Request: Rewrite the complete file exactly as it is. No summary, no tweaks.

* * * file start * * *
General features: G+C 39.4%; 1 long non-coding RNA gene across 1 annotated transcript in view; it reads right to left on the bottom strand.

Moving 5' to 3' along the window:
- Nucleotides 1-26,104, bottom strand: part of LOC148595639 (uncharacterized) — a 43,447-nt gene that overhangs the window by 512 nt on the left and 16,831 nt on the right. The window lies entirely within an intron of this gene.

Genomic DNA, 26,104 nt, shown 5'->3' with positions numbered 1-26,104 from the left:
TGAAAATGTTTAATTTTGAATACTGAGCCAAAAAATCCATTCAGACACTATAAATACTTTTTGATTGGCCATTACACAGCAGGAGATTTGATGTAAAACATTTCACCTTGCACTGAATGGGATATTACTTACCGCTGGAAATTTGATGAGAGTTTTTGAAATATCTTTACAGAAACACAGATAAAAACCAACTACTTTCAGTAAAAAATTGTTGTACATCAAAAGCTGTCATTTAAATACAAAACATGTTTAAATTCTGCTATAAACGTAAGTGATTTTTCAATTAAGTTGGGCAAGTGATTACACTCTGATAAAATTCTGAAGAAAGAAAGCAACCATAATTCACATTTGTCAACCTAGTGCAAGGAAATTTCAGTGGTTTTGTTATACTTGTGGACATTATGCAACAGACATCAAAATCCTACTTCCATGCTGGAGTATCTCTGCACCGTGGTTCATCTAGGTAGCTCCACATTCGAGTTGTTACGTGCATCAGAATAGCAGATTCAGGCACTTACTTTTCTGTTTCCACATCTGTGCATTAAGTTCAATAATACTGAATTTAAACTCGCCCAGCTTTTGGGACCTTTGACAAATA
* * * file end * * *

General features: G+C 39.4%; 1 long non-coding RNA gene across 1 annotated transcript in view; it reads right to left on the bottom strand.

Moving 5' to 3' along the window:
- Nucleotides 1-26,104, bottom strand: part of LOC148595639 (uncharacterized) — a 43,447-nt gene that overhangs the window by 512 nt on the left and 16,831 nt on the right. The window lies entirely within an intron of this gene.

Genomic DNA, 26,104 nt, shown 5'->3' with positions numbered 1-26,104 from the left:
TGAAAATGTTTAATTTTGAATACTGAGCCAAAAAATCCATTCAGACACTATAAATACTTTTTGATTGGCCATTACACAGCAGGAGATTTGATGTAAAACATTTCACCTTGCACTGAATGGGATATTACTTACCGCTGGAAATTTGATGAGAGTTTTTGAAATATCTTTACAGAAACACAGATAAAAACCAACTACTTTCAGTAAAAAATTGTTGTACATCAAAAGCTGTCATTTAAATACAAAACATGTTTAAATTCTGCTATAAACGTAAGTGATTTTTCAATTAAGTTGGGCAAGTGATTACACTCTGATAAAATTCTGAAGAAAGAAAGCAACCATAATTCACATTTGTCAACCTAGTGCAAGGAAATTTCAGTGGTTTTGTTATACTTGTGGACATTATGCAACAGACATCAAAATCCTACTTCCATGCTGGAGTATCTCTGCACCGTGGTTCATCTAGGTAGCTCCACATTCGAGTTGTTACGTGCATCAGAATAGCAGATTCAGGCACTTACTTTTCTGTTTCCACATCTGTGCATTAAGTTCAATAATACTGAATTTAAACTCGCCCAGCTTTTGGGACCTTTGACAAATA